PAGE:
In 1998, the Alabama legislature passed a law amending the Alabama Code to make the distribution of certain devices a criminal offense. After the amendment, the Alabama Code obscenity provisions stated, “It shall be unlawful for any person to knowingly distribute, possess with intent to distribute, or offer or agree to distribute any obscene material or any device designed or marketed as useful primarily for the stimulation of human genital organs for any thing of pecuniary value.” Exceptions were permitted for “bona fide medical, scientific, educational, legislative, judicial or law enforcement purposes.” A first violation was a misdemeanor punishable by a maximum fine of $10,000 and up to one year of jail or hard labor. A subsequent violation was a class C felony. Vendors and users of such devices filed a challenge. The district court declined to hold that the statute violated a constitutional right but ruled the ban unconstitutional because it lacked a rational basis.
The State of Alabama appealed the decision, arguing that “a ban on the sale of sexual devices and related orgasm stimulating paraphernalia is rationally related to a legitimate legislative interest in discouraging prurient interests in autonomous sex" and that “it is enough for a legislature to reasonably believe that commerce in the pursuit of orgasms by artificial means for their own sake is detrimental to the health and morality of the State.”2 The 11th Circuit Court accepted this argument and agreed with the district court’s rejection of the constitutional challenge that there was a privacy right at stake. Although he court recognized that Roe v. Wade guaranteed privacy protections from government interference within the framework of procreation, it argued that “none of these cases…is decisive on the question whether the Constitution protects every individual's right to private sexual activity and use of sexual devices from being burdened by Alabama’s sexual device distribution criminal statute.”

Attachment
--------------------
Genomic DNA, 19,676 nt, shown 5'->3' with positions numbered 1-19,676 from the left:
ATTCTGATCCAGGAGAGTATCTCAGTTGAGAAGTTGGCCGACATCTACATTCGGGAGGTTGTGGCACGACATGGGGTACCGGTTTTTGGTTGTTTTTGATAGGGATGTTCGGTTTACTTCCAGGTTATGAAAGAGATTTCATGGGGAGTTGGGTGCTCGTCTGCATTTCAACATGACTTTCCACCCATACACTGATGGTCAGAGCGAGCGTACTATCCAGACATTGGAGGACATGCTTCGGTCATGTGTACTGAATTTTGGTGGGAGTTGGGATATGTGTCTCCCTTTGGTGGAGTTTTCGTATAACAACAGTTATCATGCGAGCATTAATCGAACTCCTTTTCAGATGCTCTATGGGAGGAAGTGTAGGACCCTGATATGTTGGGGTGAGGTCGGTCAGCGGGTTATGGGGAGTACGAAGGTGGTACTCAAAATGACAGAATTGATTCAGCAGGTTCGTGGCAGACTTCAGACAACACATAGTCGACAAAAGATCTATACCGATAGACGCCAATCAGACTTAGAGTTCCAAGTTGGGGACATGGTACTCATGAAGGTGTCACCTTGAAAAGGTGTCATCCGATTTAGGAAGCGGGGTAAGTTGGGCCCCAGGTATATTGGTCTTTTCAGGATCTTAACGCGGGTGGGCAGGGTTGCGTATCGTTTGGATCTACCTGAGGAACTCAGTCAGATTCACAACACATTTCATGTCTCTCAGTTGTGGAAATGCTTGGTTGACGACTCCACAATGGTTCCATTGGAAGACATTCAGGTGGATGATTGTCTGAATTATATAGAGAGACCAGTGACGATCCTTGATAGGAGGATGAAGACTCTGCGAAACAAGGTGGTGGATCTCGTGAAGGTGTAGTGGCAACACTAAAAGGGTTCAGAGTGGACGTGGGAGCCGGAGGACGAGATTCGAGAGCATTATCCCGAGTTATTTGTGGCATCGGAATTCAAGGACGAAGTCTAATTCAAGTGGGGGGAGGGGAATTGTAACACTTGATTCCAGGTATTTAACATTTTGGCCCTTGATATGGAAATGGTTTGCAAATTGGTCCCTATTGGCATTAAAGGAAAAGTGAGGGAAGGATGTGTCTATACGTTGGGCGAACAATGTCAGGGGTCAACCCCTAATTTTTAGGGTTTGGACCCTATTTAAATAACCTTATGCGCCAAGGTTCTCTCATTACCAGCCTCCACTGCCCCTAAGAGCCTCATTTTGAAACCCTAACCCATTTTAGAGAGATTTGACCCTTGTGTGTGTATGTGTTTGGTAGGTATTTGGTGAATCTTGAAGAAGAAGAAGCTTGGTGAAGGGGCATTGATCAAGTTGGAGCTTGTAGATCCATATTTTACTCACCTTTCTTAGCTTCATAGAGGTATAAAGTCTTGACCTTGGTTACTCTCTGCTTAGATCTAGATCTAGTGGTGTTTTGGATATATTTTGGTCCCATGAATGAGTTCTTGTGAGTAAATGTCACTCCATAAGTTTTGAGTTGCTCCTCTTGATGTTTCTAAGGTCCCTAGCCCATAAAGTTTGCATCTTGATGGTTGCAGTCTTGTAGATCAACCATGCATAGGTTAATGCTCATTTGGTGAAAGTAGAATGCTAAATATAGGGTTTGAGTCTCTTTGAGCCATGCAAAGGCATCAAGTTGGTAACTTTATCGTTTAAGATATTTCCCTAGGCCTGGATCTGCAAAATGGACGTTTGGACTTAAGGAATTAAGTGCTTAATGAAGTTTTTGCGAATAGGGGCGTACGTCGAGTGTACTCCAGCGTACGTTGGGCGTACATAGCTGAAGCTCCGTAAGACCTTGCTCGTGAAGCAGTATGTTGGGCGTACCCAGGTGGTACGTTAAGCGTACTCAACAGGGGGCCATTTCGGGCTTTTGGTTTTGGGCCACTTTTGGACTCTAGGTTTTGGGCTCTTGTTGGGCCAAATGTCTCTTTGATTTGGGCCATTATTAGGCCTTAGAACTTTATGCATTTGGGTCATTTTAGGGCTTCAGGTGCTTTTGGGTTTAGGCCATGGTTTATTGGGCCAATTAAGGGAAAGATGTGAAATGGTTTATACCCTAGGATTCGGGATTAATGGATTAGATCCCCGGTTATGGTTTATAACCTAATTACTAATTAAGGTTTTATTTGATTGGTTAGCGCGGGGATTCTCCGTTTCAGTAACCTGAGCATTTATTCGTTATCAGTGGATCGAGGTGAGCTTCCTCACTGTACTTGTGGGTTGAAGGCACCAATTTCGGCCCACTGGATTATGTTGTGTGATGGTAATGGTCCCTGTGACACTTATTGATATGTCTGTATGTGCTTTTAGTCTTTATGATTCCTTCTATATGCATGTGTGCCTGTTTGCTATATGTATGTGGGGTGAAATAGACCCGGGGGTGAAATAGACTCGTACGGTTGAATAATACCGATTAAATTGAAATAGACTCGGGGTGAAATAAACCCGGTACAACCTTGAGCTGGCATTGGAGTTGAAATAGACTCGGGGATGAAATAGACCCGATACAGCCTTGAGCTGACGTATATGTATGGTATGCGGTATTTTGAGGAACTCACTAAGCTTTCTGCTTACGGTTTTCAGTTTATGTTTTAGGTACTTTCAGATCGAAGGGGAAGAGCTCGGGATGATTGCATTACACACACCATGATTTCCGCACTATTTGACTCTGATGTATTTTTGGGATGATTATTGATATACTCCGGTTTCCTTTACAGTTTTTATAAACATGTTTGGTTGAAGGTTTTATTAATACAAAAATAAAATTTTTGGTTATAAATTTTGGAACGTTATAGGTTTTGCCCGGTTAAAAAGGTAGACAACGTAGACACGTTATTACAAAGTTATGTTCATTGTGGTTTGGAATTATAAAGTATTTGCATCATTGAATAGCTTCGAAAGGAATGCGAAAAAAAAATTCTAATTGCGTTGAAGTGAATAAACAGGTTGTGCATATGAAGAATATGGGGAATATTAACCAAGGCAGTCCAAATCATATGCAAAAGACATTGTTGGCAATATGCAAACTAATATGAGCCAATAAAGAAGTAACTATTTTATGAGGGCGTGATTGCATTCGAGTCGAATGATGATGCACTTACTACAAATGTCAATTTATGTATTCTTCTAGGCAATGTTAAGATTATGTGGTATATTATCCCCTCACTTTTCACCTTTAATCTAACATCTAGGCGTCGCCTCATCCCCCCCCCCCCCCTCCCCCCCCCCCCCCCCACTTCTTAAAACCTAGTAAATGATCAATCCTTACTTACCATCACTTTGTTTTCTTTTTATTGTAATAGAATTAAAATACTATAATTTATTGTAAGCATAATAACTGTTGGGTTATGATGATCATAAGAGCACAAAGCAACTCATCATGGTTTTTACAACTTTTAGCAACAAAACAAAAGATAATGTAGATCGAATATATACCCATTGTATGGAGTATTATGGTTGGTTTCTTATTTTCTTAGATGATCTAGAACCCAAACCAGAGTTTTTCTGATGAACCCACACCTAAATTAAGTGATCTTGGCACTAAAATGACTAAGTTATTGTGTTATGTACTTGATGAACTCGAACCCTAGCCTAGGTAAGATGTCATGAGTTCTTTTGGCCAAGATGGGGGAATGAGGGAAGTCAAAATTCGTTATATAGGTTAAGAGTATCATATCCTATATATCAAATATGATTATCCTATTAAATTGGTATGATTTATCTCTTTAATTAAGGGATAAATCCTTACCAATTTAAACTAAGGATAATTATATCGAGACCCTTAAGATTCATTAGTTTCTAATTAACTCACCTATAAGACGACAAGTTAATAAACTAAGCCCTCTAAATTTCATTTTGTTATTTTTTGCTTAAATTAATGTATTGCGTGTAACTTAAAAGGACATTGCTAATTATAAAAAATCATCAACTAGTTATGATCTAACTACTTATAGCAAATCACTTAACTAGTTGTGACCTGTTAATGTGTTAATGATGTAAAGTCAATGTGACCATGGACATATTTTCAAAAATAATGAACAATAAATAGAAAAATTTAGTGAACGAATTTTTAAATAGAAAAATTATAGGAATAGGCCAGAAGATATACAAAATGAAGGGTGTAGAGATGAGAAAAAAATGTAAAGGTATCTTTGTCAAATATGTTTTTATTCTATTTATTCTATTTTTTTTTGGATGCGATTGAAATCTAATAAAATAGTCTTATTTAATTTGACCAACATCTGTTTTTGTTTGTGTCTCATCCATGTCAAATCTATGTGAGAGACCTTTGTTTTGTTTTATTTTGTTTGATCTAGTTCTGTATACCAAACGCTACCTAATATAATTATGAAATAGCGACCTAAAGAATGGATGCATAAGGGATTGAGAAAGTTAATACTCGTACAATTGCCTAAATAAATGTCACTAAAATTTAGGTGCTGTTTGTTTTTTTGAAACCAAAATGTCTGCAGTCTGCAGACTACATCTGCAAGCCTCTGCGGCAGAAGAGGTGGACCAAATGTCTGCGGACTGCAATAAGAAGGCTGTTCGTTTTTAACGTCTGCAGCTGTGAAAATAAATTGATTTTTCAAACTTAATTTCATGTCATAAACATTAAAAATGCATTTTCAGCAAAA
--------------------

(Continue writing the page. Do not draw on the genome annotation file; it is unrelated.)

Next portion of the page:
The Supreme Court’s decision in Bowers v. Hardwick precluded extending the constitutional right to privacy to include a broad fundamental right to all sexual autonomy (such as the rights of consenting adults to use, buy, or sell sex toys). Bowers was overturned by the Supreme Court holding in Lawrence v. Texas (2003), and, in February of 2007, the ACLU challenged the 11th Circuit decision upholding the Alabama ban. The 11th Circuit Court argued that the Lawrence Court “declined the invitation” to recognize a fundamental right to sexual privacy and that therefore a rational basis test was an appropriate test for the constitutionality of the Alabama ban. Finding that public morality, the purpose of the statute, serves as a rational basis for legislation, the 11th Circuit once again upheld the Alabama statute.
On October 1, 2007, the Supreme Court declined certiorari.
More from YourTango: What Guys Really Think ... Of Your Goodie Drawer